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Accomplishments, years of service are Willey's legacy

November 21, 2001|By DARREN SIMON, Staff Writer

When family and friends of Louise Willey were asked what the Imperial Valley meant to a woman who devoted much of her life to community service, their answer was simple.

Everything.

Throughout Tuesday, as Willey was quietly laid to rest in a family ceremony, those who knew her recalled a woman who fought for what she believed in — namely the Valley.

Her civic involvement was well known, from her work to create the Cattle Call Rodeo and her years of service on the rodeo committee to her work to protect local water rights and local agricultural needs.

Friends said it was her years of service and all her accomplishments in the Valley that are her legacy.

"The effort she put in to promote the agricultural industry and the cattle industry, and the civic promotions — that is a very strong legacy; a positive legacy for people to follow," said Curt Rutherford, a member of the rodeo committee.

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Danny Williams, president of the rodeo committee, said he knew Willey since he was a boy growing up in Brawley.

Williams would grow up to serve with Willey on the rodeo committee. She was known as a "first generation" on the board because she had been a founding member.

"She put her heart and soul into the Cattle Call Rodeo," Williams said. "Up until a year ago she never missed a meeting."

He added, "She spoke her mind and she got the job done."

Willey's son Al Kalin said Cattle Call meant a lot to his mother.

He recalled that one year when he was on duty in the National Guard, his mother called a congressman to lobby for Kalin to be released from duty just long enough to attend Cattle Call events.

"She was very proud of the rodeo," Kalin said.

He added she became deeply involved in the Valley not to receive pats on the back for her efforts, but because she wanted to see the Valley improve.

"She totally enjoyed being a part of the Valley," Kalin said.

Local farmer Larry Fleming worked closely with Willey on ag issues. The two traveled to Washington, D.C, together to lobby the government not to place a 160-acre limitation on farmers in the Valley.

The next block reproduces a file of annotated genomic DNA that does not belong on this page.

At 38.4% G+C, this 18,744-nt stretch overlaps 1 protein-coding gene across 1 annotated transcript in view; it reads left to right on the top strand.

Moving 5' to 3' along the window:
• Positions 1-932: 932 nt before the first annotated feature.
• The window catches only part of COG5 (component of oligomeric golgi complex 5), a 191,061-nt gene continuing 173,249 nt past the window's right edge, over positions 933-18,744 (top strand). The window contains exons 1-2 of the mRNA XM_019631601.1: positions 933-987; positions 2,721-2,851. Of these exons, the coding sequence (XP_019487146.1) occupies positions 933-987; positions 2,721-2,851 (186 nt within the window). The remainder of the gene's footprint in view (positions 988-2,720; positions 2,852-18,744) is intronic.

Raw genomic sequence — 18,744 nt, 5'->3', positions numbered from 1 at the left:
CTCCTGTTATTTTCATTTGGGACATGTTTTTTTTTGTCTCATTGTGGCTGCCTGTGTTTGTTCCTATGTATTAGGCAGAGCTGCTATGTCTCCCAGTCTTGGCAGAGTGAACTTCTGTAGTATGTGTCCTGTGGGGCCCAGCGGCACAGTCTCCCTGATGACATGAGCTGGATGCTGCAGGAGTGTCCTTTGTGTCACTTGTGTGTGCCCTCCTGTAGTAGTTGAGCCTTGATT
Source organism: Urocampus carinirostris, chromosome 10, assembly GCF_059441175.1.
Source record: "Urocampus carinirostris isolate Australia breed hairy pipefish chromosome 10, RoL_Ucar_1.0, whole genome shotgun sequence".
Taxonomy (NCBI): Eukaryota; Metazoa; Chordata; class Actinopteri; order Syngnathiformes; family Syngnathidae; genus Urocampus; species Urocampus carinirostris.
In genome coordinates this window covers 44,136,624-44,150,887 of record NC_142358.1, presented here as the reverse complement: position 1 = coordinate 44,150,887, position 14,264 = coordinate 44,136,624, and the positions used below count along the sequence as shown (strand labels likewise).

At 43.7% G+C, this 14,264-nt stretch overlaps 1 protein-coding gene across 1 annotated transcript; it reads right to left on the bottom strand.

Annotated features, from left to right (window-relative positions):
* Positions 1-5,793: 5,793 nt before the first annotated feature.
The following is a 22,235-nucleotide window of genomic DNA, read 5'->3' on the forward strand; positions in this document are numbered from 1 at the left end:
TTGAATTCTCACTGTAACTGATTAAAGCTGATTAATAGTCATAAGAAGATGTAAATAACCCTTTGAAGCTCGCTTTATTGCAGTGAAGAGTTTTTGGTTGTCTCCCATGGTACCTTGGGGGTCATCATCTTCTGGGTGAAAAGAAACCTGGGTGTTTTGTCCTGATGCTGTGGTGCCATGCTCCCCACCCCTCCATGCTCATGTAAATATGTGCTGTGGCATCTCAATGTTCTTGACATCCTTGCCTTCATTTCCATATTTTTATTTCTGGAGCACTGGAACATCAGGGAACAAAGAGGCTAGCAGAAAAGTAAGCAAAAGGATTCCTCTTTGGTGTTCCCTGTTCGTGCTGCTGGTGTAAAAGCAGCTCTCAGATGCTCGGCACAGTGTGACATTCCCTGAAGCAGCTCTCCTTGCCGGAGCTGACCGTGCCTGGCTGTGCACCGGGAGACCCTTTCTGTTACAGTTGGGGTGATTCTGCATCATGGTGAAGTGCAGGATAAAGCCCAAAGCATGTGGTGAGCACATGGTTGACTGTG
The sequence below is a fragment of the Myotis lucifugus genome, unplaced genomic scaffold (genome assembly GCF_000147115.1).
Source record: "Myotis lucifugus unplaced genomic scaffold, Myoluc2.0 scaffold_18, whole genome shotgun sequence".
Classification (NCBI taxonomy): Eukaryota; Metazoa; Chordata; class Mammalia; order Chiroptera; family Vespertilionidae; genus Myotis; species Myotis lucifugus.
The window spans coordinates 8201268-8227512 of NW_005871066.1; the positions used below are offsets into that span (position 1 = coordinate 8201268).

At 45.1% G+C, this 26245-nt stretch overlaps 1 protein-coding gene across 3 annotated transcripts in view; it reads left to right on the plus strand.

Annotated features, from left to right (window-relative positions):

It was a battle they, and others working on that issue, won.

Fleming said Tuesday, "The Imperial Valley was a special place for her. She fought hard to make it a better place for her family and all of us to live."

He added, "She devoted herself nearly full-time for a few years to see it the integrity of our water rights stayed in force."

Bill Brandt, owner of Brandt Cattle Co. in Brawley and one of the owners of Brawley Beef LLC, the beef-processing plant on the verge of opening in Brawley, said he saw Willey on Sunday.

"My comment to her was that she was a true warrior," Brandt said, adding she fought for what she believed in.

Brandt joked that he was glad that they were on the same sides of the battles in which Willey became involved.

"She did what was right for the Valley," Brandt said.

When asked what he thought the Valley meant to her, Brandt said, "This was part of her life. She was a pioneer. This is where everything was for her."

While those who knew Willey described her as a fighter, they said she was a true friend.

"It's a real loss," Fleming said. "She was a very dear friend. It's a tremendous loss for myself and for the Valley."

Rutherford added, "The Valley is going to be missing a great lady who devoted her life's efforts to the betterment of the Valley and to the people who call this place home."

>>Staff Writer Darren Simon can be reached at 337-4082.

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